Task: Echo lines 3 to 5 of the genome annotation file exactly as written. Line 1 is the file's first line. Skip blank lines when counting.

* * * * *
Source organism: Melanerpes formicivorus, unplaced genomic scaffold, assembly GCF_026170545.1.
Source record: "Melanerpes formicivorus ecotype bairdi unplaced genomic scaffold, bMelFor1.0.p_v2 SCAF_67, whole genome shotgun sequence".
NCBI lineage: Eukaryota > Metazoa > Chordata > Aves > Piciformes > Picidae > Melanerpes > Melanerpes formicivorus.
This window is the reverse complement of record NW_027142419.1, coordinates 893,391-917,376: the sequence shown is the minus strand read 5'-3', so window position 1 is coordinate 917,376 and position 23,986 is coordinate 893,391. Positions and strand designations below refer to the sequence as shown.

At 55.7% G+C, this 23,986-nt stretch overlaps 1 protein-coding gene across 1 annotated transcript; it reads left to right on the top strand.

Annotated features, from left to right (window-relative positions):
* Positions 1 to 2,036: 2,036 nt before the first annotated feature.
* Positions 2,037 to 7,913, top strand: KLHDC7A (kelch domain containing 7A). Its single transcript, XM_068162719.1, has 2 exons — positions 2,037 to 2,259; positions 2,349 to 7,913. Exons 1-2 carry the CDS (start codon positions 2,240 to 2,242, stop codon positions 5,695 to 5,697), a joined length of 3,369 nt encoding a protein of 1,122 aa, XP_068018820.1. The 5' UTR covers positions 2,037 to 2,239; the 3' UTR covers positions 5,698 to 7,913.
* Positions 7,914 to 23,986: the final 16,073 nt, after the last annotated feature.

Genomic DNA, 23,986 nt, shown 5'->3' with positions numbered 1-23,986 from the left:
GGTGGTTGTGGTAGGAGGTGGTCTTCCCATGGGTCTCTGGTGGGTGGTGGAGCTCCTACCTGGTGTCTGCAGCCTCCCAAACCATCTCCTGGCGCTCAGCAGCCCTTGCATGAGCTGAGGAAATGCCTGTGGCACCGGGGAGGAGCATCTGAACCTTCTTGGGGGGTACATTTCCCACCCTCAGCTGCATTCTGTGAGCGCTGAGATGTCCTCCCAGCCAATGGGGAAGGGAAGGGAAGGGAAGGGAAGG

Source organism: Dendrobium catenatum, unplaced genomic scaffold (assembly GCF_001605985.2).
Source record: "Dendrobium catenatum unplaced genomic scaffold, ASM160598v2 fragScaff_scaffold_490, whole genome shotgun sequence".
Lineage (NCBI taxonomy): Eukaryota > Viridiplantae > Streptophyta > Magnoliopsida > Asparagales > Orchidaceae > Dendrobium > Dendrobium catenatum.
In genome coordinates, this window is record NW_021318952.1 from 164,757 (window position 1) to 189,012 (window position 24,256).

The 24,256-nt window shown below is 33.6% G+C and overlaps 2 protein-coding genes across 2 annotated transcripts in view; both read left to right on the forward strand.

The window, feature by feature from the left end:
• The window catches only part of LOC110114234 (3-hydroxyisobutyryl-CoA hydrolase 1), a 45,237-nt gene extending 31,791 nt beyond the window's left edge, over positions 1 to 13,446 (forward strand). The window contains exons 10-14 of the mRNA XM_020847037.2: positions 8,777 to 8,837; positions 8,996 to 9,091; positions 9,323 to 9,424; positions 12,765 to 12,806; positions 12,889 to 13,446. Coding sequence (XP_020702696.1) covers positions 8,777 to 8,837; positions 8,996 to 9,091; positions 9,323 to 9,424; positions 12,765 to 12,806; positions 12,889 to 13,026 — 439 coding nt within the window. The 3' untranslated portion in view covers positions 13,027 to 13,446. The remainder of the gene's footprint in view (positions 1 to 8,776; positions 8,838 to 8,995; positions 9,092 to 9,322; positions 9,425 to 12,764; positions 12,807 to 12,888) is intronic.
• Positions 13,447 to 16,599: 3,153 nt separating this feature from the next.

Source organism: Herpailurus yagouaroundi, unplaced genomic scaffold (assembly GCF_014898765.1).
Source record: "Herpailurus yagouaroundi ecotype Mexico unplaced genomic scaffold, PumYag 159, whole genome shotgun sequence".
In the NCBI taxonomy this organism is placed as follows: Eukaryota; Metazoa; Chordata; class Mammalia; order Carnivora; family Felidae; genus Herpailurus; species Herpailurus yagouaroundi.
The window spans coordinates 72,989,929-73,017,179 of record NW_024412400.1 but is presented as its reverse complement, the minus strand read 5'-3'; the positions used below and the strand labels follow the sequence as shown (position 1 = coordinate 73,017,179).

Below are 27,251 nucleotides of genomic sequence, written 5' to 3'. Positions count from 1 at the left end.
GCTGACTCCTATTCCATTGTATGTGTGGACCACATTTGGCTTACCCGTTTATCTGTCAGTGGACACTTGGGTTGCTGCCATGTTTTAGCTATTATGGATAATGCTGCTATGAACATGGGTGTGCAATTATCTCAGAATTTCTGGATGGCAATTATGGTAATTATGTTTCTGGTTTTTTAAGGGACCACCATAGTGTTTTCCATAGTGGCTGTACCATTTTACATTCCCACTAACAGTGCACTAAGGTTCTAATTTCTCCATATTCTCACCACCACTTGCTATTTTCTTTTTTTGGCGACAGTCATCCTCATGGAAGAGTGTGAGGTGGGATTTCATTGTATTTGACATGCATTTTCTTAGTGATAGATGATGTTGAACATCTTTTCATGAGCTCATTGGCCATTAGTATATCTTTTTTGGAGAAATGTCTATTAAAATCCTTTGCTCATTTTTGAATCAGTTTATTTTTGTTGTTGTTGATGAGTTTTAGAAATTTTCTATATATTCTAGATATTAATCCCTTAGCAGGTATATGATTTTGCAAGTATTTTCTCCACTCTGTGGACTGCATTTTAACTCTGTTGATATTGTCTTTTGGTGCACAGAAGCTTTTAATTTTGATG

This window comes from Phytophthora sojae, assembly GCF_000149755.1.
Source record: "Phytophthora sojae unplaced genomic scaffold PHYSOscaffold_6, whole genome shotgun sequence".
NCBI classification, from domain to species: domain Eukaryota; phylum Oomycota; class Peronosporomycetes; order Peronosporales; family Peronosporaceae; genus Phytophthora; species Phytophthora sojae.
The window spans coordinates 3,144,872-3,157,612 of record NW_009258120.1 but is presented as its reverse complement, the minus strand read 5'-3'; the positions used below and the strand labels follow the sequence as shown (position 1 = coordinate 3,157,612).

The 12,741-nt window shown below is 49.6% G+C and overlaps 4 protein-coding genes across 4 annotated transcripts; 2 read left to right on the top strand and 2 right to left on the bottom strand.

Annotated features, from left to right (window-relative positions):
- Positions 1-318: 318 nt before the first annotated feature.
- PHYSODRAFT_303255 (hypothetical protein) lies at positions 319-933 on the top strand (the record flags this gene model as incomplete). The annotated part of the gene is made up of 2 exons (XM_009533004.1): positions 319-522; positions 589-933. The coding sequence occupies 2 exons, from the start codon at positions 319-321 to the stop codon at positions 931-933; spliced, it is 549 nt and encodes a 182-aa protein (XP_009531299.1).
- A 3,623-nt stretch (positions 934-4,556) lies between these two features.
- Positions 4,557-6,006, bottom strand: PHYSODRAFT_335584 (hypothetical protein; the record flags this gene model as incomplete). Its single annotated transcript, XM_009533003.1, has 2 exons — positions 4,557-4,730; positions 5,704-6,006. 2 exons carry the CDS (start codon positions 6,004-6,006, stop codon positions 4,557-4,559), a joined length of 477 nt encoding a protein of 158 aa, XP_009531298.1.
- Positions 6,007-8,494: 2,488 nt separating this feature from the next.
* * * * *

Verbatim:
NCBI lineage: Eukaryota > Metazoa > Chordata > Aves > Piciformes > Picidae > Melanerpes > Melanerpes formicivorus.
This window is the reverse complement of record NW_027142419.1, coordinates 893,391-917,376: the sequence shown is the minus strand read 5'-3', so window position 1 is coordinate 917,376 and position 23,986 is coordinate 893,391. Positions and strand designations below refer to the sequence as shown.

At 55.7% G+C, this 23,986-nt stretch overlaps 1 protein-coding gene across 1 annotated transcript; it reads left to right on the top strand.